Electrical, Thermoelectric, and Phase Coherent Transport in Two-Dimensional Materials
Over the past few years there has been a growing interest in layered two dimensional (2D) materials such as graphene, transition metal dichalcogenides (TMDs), and three dimensional topological insulators (TIs). In this thesis, we experimentally study electrical, thermoelectric, and phase coherent transport in these 2D materials and work on three main projects. First, we investigate the low frequency (f) flicker (also called 1/f) noise of single-layer graphene devices on h-BN along with those on SiO2/Si. We observe that the devices fabricated on h-BN have on average one order of magnitude lower noise amplitude compared with devices fabricated on SiO2/Si despite having comparable mobility at room temperature, a result that can be associated with the lower densities of impurities and trap sites in h-BN. Our study demonstrates that the use of h-BN as a substrate or dielectric can be a simple and efficient noise reduction technique valuable for electronic applications of graphene and other 2D materials. Secondly, we present a systematic study of the thickness-dependent electrical and thermoelectric properties of single- and few-layer MoS2 . We observe that the electrical conductivity (sigma) increases as we reduce the thickness of MoS2 and peaks at about two layers, with six times larger conductivity than the bulk. We also show that the thermoelectric power factor (PF) increases with decreasing thickness then drops abruptly from double-layer to single-layer MoS2 , a feature, which according to our theoretical modeling, is due to a change in the energy dependence of the electron mean-free-path. Lastly, we focus on Josephson effects and phase coherent transport in bulk-insulating topological insulator BiSbTeSe2 flakes and nanoribbons (TINRs) with superconducting Nb contacts. We observe an ambipolar field effect critical current (IC) and multiple Andreev reflections (MAR), indicating high quality of the junctions including the TI-superconductor interfaces. We also study the nature of the induced superconductivity in such junctions, where we observe (i) an anomalous low-temperature enhancement of IC, (ii) Aharonov-Bohm oscillations of the normal-state resistance and IC in TINR-based Josephson junctions, and (iii) highly skewed (non-sinusoidal) current-phase relation in TI-based junctions, revealing the induced superconductivity is carried by ballistic topological surface states (TSS) of the TI/TINR. Such TSS in TI-based junctions are predicted to support topological superconductivity and host Majorana fermions, particles that are their own anti-particles and hence are of paramount importance in topological quantum computing applications.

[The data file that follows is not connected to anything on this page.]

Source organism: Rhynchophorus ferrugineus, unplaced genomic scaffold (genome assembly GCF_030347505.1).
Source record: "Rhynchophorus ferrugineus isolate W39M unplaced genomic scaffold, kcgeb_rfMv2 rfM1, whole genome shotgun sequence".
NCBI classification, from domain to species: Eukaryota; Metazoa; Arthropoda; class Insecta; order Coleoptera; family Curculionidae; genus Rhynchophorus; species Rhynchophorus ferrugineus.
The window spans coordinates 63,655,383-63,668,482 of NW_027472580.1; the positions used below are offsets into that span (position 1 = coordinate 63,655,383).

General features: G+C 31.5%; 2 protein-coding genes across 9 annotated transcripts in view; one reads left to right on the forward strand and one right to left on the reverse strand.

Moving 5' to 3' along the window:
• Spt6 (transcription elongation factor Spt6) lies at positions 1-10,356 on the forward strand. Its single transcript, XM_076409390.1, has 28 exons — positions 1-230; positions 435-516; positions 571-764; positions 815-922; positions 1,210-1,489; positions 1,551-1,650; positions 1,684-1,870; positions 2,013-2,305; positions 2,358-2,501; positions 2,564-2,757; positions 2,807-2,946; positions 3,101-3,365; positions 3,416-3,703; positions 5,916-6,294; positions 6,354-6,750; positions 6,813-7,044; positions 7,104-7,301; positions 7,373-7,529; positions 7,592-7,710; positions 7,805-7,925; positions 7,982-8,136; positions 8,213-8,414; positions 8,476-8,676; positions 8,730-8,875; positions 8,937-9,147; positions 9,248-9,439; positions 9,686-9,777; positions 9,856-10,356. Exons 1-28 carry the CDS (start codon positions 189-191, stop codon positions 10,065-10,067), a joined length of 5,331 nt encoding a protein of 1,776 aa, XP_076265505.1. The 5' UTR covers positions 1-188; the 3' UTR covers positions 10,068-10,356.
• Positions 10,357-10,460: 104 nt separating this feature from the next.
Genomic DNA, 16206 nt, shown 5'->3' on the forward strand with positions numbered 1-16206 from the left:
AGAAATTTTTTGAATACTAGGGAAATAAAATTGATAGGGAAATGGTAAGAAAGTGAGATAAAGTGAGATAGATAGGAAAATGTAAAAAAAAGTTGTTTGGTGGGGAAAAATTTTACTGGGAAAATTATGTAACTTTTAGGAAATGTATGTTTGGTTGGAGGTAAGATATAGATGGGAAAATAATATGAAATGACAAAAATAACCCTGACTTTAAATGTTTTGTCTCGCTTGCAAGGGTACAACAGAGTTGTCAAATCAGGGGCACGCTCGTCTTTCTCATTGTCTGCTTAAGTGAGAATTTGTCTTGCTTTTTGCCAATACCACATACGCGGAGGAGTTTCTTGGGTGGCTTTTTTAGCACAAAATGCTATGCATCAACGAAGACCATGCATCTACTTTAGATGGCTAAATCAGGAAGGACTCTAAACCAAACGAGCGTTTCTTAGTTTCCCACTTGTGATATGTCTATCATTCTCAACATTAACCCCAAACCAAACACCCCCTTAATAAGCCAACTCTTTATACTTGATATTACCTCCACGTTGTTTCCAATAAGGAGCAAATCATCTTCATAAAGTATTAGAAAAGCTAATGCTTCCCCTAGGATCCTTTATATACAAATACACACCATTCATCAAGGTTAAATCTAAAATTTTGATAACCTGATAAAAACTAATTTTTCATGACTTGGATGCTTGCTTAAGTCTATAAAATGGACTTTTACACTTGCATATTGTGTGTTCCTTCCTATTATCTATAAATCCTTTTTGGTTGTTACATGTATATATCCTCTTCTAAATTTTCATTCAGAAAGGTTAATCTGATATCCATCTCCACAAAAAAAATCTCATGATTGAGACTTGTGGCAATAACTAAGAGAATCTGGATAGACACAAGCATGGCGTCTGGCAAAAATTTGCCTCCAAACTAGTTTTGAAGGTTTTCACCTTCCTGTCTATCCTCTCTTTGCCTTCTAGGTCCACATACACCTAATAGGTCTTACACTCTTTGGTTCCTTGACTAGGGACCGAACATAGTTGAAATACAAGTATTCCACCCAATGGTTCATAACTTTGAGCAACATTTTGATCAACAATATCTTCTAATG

Chen, Purdue University.
Condensed matter physics|Nanotechnology
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